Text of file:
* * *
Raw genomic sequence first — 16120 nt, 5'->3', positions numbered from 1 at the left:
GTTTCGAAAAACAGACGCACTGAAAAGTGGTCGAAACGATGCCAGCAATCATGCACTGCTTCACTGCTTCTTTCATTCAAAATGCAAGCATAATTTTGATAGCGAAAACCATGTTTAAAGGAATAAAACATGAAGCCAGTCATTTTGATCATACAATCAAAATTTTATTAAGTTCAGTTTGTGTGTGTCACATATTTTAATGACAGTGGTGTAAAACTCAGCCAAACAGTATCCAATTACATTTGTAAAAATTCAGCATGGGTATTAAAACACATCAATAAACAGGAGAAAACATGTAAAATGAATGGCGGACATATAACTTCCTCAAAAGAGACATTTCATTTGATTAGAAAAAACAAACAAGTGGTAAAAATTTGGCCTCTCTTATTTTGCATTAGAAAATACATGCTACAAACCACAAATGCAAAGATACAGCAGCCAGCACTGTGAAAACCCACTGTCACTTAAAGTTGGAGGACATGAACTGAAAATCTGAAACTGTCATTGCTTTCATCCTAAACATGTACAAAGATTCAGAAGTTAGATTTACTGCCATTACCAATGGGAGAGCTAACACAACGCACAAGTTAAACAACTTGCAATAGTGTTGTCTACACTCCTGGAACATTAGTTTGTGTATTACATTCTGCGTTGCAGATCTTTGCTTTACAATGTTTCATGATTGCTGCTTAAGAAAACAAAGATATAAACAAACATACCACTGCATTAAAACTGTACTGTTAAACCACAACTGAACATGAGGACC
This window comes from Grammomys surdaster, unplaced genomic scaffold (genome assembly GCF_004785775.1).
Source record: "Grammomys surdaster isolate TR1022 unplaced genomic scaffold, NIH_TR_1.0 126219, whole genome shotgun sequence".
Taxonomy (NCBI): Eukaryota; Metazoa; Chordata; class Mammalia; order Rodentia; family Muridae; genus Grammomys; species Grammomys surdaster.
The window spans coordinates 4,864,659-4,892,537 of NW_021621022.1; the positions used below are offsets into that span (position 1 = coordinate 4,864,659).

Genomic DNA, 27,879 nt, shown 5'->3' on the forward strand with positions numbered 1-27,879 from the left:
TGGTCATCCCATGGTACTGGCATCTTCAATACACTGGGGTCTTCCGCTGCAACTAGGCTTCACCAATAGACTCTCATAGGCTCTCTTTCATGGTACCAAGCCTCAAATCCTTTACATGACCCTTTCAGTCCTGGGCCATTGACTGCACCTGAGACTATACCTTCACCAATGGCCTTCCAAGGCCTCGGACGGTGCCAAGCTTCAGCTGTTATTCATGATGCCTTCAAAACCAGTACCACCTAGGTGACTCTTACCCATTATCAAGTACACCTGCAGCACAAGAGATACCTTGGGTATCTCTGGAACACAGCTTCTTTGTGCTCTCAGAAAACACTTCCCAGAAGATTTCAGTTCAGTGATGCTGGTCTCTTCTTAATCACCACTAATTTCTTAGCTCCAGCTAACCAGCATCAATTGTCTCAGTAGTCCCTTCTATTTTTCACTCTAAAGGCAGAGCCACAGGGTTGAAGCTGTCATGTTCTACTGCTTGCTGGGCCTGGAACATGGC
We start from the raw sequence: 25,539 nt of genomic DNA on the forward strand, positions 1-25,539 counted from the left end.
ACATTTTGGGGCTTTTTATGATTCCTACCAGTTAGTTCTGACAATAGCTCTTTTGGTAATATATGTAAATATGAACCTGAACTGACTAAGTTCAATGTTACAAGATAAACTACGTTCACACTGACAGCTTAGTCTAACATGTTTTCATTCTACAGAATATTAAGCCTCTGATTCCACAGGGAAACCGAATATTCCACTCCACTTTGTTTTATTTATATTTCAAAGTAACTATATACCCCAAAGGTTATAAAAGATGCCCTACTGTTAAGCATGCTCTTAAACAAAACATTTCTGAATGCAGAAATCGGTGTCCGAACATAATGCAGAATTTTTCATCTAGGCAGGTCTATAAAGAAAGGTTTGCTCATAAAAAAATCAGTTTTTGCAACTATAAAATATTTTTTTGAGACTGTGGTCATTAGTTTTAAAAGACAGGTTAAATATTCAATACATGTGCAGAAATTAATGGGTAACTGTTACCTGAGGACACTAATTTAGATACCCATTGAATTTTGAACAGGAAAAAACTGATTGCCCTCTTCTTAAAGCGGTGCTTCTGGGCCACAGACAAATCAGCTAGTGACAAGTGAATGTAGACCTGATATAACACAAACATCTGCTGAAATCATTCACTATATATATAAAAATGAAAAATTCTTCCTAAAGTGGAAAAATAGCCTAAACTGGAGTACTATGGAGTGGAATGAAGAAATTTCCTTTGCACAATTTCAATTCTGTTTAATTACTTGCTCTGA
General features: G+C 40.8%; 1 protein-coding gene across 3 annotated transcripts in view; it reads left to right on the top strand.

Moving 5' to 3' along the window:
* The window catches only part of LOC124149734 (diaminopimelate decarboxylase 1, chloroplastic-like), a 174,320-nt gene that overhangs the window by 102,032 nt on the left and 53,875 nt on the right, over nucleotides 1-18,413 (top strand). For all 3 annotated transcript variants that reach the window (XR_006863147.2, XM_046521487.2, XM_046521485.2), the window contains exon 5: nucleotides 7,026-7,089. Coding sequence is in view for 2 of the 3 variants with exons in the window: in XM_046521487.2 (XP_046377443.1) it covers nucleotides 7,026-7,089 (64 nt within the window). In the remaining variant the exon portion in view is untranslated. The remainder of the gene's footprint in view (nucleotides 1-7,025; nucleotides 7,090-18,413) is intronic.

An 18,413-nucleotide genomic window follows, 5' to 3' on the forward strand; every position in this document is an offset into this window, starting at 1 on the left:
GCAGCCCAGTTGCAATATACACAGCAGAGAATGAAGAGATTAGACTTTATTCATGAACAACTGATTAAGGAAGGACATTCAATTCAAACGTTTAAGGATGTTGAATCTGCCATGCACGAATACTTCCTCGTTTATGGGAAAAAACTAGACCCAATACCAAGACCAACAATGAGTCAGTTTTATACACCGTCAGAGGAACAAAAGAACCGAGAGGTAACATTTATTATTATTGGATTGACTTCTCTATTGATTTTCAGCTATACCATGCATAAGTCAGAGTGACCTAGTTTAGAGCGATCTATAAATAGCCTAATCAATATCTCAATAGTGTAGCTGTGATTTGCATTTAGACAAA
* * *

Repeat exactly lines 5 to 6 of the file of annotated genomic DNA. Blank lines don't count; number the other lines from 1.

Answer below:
Taxonomy (NCBI): Eukaryota; Metazoa; Chordata; class Mammalia; order Rodentia; family Muridae; genus Grammomys; species Grammomys surdaster.
The window spans coordinates 4,864,659-4,892,537 of NW_021621022.1; the positions used below are offsets into that span (position 1 = coordinate 4,864,659).